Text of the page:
Interest Rate Volatility, Capital Controls, and Contagion
AbstractCurrent debates on globalization have tended to focus on financial market volatility and contagion. In fact, many proponents of the imposition of some form of capital restrictions in emerging markets have argued that these would help reduce or even eliminate spillover across emerging market. Although this has been an old concern among developing economies, it has become more generalized after the Mexican, East Asian and Russian crises. In this paper I use high frequency data on short term nominal interest rates during the 1990s in three Latin American countries Argentina, Chile and Mexico -- to analyze whether there has been volatility contagion from Mexico to the two South American nations. The results obtained from the estimation of augmented GARCH equations indicate, quite strongly, that while there has been volatility contagion from Mexico to Argentina, there has been no volatility contagion from Mexico to Chile. These results also indicate, however, that with the exception of a brief period in 1995, nominal interest rates have been more volatile in Chile than in Argentina. The results reported in this paper also indicate that interest rate differentials with respect to the US have tended to disappear somewhat slowly in both Chile and Argentina. Moreover, the estimation of rolling regressions for Chile indicate that after capital controls on capital inflows were imposed, interest rate differentials became more sluggish and tended to disappear more slowly than during the free capital mobility period.
Download InfoIf you experience problems downloading a file, check if you have the proper application to view it first. In case of further problems read the IDEAS help page. Note that these files are not on the IDEAS site. Please be patient as the files may be large.
Bibliographic InfoPaper provided by National Bureau of Economic Research, Inc in its series NBER Working Papers with number 6756.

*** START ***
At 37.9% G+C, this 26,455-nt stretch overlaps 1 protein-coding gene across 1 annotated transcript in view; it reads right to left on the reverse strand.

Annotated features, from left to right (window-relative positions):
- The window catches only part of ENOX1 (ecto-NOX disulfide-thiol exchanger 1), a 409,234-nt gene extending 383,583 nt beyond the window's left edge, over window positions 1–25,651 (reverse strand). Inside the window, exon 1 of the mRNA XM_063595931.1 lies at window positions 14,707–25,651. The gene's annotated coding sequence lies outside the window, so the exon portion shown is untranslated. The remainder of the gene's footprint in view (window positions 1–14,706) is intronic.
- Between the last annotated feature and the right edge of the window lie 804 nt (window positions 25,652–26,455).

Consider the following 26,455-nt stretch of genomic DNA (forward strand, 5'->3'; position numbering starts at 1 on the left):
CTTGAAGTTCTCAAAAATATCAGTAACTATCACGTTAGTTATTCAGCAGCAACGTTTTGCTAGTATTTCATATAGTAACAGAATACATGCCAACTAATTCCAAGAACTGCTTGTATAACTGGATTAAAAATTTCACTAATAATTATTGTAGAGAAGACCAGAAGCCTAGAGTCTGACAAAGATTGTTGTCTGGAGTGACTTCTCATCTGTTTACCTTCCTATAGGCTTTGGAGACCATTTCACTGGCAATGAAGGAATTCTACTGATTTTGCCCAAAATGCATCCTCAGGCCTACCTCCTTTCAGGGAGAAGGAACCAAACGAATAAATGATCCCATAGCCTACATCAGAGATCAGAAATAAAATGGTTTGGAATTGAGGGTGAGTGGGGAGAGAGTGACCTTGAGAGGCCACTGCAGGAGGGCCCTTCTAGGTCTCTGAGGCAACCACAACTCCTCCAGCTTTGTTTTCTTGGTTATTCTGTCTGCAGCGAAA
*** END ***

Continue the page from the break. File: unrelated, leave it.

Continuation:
Date of creation: Oct 1998
Date of revision:
Contact details of provider:
Postal: National Bureau of Economic Research, 1050 Massachusetts Avenue Cambridge, MA 02138, U.S.A.
Web page: http://www.nber.org
More information through EDIRC
Find related papers by JEL classification:
- F3 - International Economics - - International Finance
- F32 - International Economics - - International Finance - - - Current Account Adjustment; Short-term Capital Movements
This paper has been announced in the following NEP Reports:
- NEP-ALL-1998-10-19 (All new papers)
- NEP-EEC-1998-10-19 (European Economics)
- NEP-FMK-1998-10-19 (Financial Markets)
- NEP-IFN-1998-10-19 (International Finance)
Please report citation or reference errors to , or , if you are the registered author of the cited work, log in to your RePEc Author Service profile, click on "citations" and make appropriate adjustments.:
- Michael P. Dooley, 1995.
"A Survey of Academic Literature on Controls over International Capital Transactions,"
IMF Working Papers
95/127, International Monetary Fund.
- Michael P. Dooley, 1995. "A Survey of Academic Literature on Controls over International Capital Transactions," NBER Working Papers 5352, National Bureau of Economic Research, Inc.
- Michael P. Dooley & Donald J. Mathieson & Liliana Rojas-Suarez, 1997.
"Capital Mobility and Exchange Market Intervention in Developing Countries,"
NBER Working Papers
6247, National Bureau of Economic Research, Inc.
- Liliana Rojas-SuÃ¡rez & Donald J. Mathieson & Michael P. Dooley, 1996. "Capital Mobility and Exchange Market Intervention in Developing Countries," IMF Working Papers 96/131, International Monetary Fund.
This item has more than 25 citations. To prevent cluttering this page, these citations are listed on a separate page. reading list or among the top items on IDEAS.Access and download statisticsgeneral information about how to correct material in RePEc.
For technical questions regarding this item, or to correct its authors, title, abstract, bibliographic or download information, contact: ().
If you have authored this item and are not yet registered with RePEc, we encourage you to do it here. This allows to link your profile to this item. It also allows you to accept potential citations to this item that we are uncertain about.
If references are entirely missing, you can add them using this form.
If the full references list an item that is present in RePEc, but the system did not link to it, you can help with this form.
If you know of missing items citing this one, you can help us creating those links by adding the relevant references in the same way as above, for each refering item. If you are a registered author of this item, you may also want to check the "citations" tab in your profile, as there may be some citations waiting for confirmation.
Please note that corrections may take a couple of weeks to filter through the various RePEc services.